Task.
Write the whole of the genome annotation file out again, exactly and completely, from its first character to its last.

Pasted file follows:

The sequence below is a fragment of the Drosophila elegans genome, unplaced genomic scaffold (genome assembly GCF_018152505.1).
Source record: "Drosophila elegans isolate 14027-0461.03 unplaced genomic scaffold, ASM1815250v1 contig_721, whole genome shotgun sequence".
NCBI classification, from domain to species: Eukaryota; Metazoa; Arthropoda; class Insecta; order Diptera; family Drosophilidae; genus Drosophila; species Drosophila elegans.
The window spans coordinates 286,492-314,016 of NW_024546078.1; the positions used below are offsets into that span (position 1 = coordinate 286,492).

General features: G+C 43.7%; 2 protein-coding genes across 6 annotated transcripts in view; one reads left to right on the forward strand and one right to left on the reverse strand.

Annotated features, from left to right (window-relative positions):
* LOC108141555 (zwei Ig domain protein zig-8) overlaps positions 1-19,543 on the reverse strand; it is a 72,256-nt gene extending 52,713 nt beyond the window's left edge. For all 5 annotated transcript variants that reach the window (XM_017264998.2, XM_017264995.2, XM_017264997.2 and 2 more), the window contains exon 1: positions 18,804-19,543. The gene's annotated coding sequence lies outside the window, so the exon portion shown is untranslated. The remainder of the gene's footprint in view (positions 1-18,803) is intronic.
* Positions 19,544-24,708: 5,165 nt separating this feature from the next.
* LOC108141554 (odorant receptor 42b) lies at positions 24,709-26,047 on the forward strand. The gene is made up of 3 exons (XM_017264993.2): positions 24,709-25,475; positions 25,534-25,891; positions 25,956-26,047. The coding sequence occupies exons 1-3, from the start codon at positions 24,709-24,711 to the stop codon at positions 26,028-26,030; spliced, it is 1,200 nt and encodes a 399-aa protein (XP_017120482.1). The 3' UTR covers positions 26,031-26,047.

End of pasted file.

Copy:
The sequence below is a fragment of the Drosophila elegans genome, unplaced genomic scaffold (genome assembly GCF_018152505.1).
Source record: "Drosophila elegans isolate 14027-0461.03 unplaced genomic scaffold, ASM1815250v1 contig_721, whole genome shotgun sequence".
NCBI classification, from domain to species: Eukaryota; Metazoa; Arthropoda; class Insecta; order Diptera; family Drosophilidae; genus Drosophila; species Drosophila elegans.
The window spans coordinates 286,492-314,016 of NW_024546078.1; the positions used below are offsets into that span (position 1 = coordinate 286,492).

General features: G+C 43.7%; 2 protein-coding genes across 6 annotated transcripts in view; one reads left to right on the forward strand and one right to left on the reverse strand.

Annotated features, from left to right (window-relative positions):
* LOC108141555 (zwei Ig domain protein zig-8) overlaps positions 1-19,543 on the reverse strand; it is a 72,256-nt gene extending 52,713 nt beyond the window's left edge. For all 5 annotated transcript variants that reach the window (XM_017264998.2, XM_017264995.2, XM_017264997.2 and 2 more), the window contains exon 1: positions 18,804-19,543. The gene's annotated coding sequence lies outside the window, so the exon portion shown is untranslated. The remainder of the gene's footprint in view (positions 1-18,803) is intronic.
* Positions 19,544-24,708: 5,165 nt separating this feature from the next.
* LOC108141554 (odorant receptor 42b) lies at positions 24,709-26,047 on the forward strand. The gene is made up of 3 exons (XM_017264993.2): positions 24,709-25,475; positions 25,534-25,891; positions 25,956-26,047. The coding sequence occupies exons 1-3, from the start codon at positions 24,709-24,711 to the stop codon at positions 26,028-26,030; spliced, it is 1,200 nt and encodes a 399-aa protein (XP_017120482.1). The 3' UTR covers positions 26,031-26,047.